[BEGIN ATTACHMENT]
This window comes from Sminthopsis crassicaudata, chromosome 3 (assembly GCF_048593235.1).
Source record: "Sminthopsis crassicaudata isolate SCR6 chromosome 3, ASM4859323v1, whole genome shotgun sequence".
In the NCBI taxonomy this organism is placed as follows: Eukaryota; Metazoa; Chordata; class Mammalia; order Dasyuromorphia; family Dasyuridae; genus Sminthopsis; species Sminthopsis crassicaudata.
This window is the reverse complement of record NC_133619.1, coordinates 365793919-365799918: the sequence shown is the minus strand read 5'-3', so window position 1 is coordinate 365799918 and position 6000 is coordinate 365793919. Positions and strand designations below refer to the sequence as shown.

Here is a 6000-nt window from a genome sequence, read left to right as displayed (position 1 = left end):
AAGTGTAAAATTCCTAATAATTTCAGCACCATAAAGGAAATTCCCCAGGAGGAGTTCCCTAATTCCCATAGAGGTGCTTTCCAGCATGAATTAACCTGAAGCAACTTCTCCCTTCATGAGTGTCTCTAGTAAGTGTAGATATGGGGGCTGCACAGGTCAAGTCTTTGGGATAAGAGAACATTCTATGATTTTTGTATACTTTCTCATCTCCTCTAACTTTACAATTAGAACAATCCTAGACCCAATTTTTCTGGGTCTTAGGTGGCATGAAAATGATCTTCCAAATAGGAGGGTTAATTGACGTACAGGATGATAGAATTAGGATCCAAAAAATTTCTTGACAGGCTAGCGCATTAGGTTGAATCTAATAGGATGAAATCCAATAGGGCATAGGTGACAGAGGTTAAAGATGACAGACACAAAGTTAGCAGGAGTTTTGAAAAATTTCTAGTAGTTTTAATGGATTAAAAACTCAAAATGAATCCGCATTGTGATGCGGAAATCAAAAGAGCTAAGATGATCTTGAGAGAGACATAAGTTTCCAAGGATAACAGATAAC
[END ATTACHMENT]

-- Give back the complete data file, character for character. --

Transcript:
This window comes from Sminthopsis crassicaudata, chromosome 3 (assembly GCF_048593235.1).
Source record: "Sminthopsis crassicaudata isolate SCR6 chromosome 3, ASM4859323v1, whole genome shotgun sequence".
In the NCBI taxonomy this organism is placed as follows: Eukaryota; Metazoa; Chordata; class Mammalia; order Dasyuromorphia; family Dasyuridae; genus Sminthopsis; species Sminthopsis crassicaudata.
This window is the reverse complement of record NC_133619.1, coordinates 365793919-365799918: the sequence shown is the minus strand read 5'-3', so window position 1 is coordinate 365799918 and position 6000 is coordinate 365793919. Positions and strand designations below refer to the sequence as shown.

Here is a 6000-nt window from a genome sequence, read left to right as displayed (position 1 = left end):
AAGTGTAAAATTCCTAATAATTTCAGCACCATAAAGGAAATTCCCCAGGAGGAGTTCCCTAATTCCCATAGAGGTGCTTTCCAGCATGAATTAACCTGAAGCAACTTCTCCCTTCATGAGTGTCTCTAGTAAGTGTAGATATGGGGGCTGCACAGGTCAAGTCTTTGGGATAAGAGAACATTCTATGATTTTTGTATACTTTCTCATCTCCTCTAACTTTACAATTAGAACAATCCTAGACCCAATTTTTCTGGGTCTTAGGTGGCATGAAAATGATCTTCCAAATAGGAGGGTTAATTGACGTACAGGATGATAGAATTAGGATCCAAAAAATTTCTTGACAGGCTAGCGCATTAGGTTGAATCTAATAGGATGAAATCCAATAGGGCATAGGTGACAGAGGTTAAAGATGACAGACACAAAGTTAGCAGGAGTTTTGAAAAATTTCTAGTAGTTTTAATGGATTAAAAACTCAAAATGAATCCGCATTGTGATGCGGAAATCAAAAGAGCTAAGATGATCTTGAGAGAGACATAAGTTTCCAAGGATAACAGATAAC